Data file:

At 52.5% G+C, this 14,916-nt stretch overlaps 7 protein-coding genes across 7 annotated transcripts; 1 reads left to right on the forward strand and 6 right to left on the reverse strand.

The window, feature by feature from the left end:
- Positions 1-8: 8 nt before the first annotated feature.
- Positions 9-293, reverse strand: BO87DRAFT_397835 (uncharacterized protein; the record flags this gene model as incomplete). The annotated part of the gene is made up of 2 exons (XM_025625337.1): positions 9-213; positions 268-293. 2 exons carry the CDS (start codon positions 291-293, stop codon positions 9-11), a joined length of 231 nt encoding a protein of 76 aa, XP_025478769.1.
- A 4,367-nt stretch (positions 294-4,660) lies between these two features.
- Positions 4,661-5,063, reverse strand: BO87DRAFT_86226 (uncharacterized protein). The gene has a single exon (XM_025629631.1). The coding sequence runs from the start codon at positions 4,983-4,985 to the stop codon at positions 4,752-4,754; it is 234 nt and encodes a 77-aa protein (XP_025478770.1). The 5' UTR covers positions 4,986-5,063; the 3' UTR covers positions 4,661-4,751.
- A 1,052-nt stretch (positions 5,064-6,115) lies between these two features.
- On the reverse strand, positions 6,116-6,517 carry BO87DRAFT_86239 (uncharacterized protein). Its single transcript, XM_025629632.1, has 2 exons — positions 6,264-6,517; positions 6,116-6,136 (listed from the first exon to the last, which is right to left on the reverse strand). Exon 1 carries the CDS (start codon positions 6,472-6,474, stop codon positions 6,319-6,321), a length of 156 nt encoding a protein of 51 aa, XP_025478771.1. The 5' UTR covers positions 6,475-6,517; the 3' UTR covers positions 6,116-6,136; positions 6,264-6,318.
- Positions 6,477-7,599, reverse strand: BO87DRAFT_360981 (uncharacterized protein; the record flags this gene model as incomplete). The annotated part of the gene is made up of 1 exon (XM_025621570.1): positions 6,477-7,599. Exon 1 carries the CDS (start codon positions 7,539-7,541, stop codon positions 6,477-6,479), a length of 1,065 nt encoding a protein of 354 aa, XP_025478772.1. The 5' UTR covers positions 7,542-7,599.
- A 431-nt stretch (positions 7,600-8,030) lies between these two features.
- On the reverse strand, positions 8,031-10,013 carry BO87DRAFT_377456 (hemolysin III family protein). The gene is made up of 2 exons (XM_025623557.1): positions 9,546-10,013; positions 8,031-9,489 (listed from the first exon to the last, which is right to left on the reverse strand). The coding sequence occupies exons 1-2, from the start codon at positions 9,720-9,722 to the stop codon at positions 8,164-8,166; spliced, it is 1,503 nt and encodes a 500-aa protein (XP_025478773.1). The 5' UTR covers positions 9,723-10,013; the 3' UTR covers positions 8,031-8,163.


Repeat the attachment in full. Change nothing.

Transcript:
At 52.5% G+C, this 14,916-nt stretch overlaps 7 protein-coding genes across 7 annotated transcripts; 1 reads left to right on the forward strand and 6 right to left on the reverse strand.

The window, feature by feature from the left end:
- Positions 1-8: 8 nt before the first annotated feature.
- Positions 9-293, reverse strand: BO87DRAFT_397835 (uncharacterized protein; the record flags this gene model as incomplete). The annotated part of the gene is made up of 2 exons (XM_025625337.1): positions 9-213; positions 268-293. 2 exons carry the CDS (start codon positions 291-293, stop codon positions 9-11), a joined length of 231 nt encoding a protein of 76 aa, XP_025478769.1.
- A 4,367-nt stretch (positions 294-4,660) lies between these two features.
- Positions 4,661-5,063, reverse strand: BO87DRAFT_86226 (uncharacterized protein). The gene has a single exon (XM_025629631.1). The coding sequence runs from the start codon at positions 4,983-4,985 to the stop codon at positions 4,752-4,754; it is 234 nt and encodes a 77-aa protein (XP_025478770.1). The 5' UTR covers positions 4,986-5,063; the 3' UTR covers positions 4,661-4,751.
- A 1,052-nt stretch (positions 5,064-6,115) lies between these two features.
- On the reverse strand, positions 6,116-6,517 carry BO87DRAFT_86239 (uncharacterized protein). Its single transcript, XM_025629632.1, has 2 exons — positions 6,264-6,517; positions 6,116-6,136 (listed from the first exon to the last, which is right to left on the reverse strand). Exon 1 carries the CDS (start codon positions 6,472-6,474, stop codon positions 6,319-6,321), a length of 156 nt encoding a protein of 51 aa, XP_025478771.1. The 5' UTR covers positions 6,475-6,517; the 3' UTR covers positions 6,116-6,136; positions 6,264-6,318.
- Positions 6,477-7,599, reverse strand: BO87DRAFT_360981 (uncharacterized protein; the record flags this gene model as incomplete). The annotated part of the gene is made up of 1 exon (XM_025621570.1): positions 6,477-7,599. Exon 1 carries the CDS (start codon positions 7,539-7,541, stop codon positions 6,477-6,479), a length of 1,065 nt encoding a protein of 354 aa, XP_025478772.1. The 5' UTR covers positions 7,542-7,599.
- A 431-nt stretch (positions 7,600-8,030) lies between these two features.
- On the reverse strand, positions 8,031-10,013 carry BO87DRAFT_377456 (hemolysin III family protein). The gene is made up of 2 exons (XM_025623557.1): positions 9,546-10,013; positions 8,031-9,489 (listed from the first exon to the last, which is right to left on the reverse strand). The coding sequence occupies exons 1-2, from the start codon at positions 9,720-9,722 to the stop codon at positions 8,164-8,166; spliced, it is 1,503 nt and encodes a 500-aa protein (XP_025478773.1). The 5' UTR covers positions 9,723-10,013; the 3' UTR covers positions 8,031-8,163.